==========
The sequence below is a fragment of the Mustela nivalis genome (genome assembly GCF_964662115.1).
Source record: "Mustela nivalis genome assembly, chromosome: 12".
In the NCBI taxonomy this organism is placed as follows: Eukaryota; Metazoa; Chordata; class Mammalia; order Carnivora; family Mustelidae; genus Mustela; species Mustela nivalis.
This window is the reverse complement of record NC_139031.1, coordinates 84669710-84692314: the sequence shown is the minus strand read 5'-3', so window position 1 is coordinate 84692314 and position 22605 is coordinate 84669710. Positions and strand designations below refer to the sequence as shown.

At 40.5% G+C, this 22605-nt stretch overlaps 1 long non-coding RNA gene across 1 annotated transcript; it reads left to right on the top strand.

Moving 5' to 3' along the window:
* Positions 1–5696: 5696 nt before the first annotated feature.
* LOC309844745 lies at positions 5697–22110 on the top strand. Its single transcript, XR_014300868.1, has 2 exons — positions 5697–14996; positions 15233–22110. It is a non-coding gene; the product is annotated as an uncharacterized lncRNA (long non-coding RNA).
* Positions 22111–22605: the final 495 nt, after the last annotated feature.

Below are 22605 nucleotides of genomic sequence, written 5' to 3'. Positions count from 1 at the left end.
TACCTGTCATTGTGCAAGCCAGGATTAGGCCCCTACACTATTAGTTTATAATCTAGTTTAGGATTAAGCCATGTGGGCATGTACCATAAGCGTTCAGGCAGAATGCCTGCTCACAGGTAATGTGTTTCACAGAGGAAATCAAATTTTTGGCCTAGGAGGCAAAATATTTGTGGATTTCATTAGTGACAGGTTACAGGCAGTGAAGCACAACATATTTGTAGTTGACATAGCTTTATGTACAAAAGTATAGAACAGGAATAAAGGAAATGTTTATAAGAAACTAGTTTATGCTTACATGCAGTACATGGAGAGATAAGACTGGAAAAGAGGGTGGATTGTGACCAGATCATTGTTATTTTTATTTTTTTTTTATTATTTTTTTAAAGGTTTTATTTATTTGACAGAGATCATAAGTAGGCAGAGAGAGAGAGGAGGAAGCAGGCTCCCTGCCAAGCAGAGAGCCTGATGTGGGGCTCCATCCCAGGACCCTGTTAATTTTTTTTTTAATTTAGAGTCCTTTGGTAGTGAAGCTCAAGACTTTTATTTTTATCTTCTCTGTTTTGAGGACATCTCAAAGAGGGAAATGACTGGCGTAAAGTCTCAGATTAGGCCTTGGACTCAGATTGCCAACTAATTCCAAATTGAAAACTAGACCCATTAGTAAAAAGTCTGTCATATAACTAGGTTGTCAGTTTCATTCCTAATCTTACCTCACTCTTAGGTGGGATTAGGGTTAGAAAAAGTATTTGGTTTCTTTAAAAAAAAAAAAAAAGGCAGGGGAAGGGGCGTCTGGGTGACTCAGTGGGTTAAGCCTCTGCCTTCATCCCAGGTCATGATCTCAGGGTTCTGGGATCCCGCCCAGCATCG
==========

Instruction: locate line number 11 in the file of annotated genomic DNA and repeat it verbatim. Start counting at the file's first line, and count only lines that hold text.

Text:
TACCTGTCATTGTGCAAGCCAGGATTAGGCCCCTACACTATTAGTTTATAATCTAGTTTAGGATTAAGCCATGTGGGCATGTACCATAAGCGTTCAGGCAGAATGCCTGCTCACAGGTAATGTGTTTCACAGAGGAAATCAAATTTTTGGCCTAGGAGGCAAAATATTTGTGGATTTCATTAGTGACAGGTTACAGGCAGTGAAGCACAACATATTTGTAGTTGACATAGCTTTATGTACAAAAGTATAGAACAGGAATAAAGGAAATGTTTATAAGAAACTAGTTTATGCTTACATGCAGTACATGGAGAGATAAGACTGGAAAAGAGGGTGGATTGTGACCAGATCATTGTTATTTTTATTTTTTTTTTATTATTTTTTTAAAGGTTTTATTTATTTGACAGAGATCATAAGTAGGCAGAGAGAGAGAGGAGGAAGCAGGCTCCCTGCCAAGCAGAGAGCCTGATGTGGGGCTCCATCCCAGGACCCTGTTAATTTTTTTTTTAATTTAGAGTCCTTTGGTAGTGAAGCTCAAGACTTTTATTTTTATCTTCTCTGTTTTGAGGACATCTCAAAGAGGGAAATGACTGGCGTAAAGTCTCAGATTAGGCCTTGGACTCAGATTGCCAACTAATTCCAAATTGAAAACTAGACCCATTAGTAAAAAGTCTGTCATATAACTAGGTTGTCAGTTTCATTCCTAATCTTACCTCACTCTTAGGTGGGATTAGGGTTAGAAAAAGTATTTGGTTTCTTTAAAAAAAAAAAAAAAGGCAGGGGAAGGGGCGTCTGGGTGACTCAGTGGGTTAAGCCTCTGCCTTCATCCCAGGTCATGATCTCAGGGTTCTGGGATCCCGCCCAGCATCG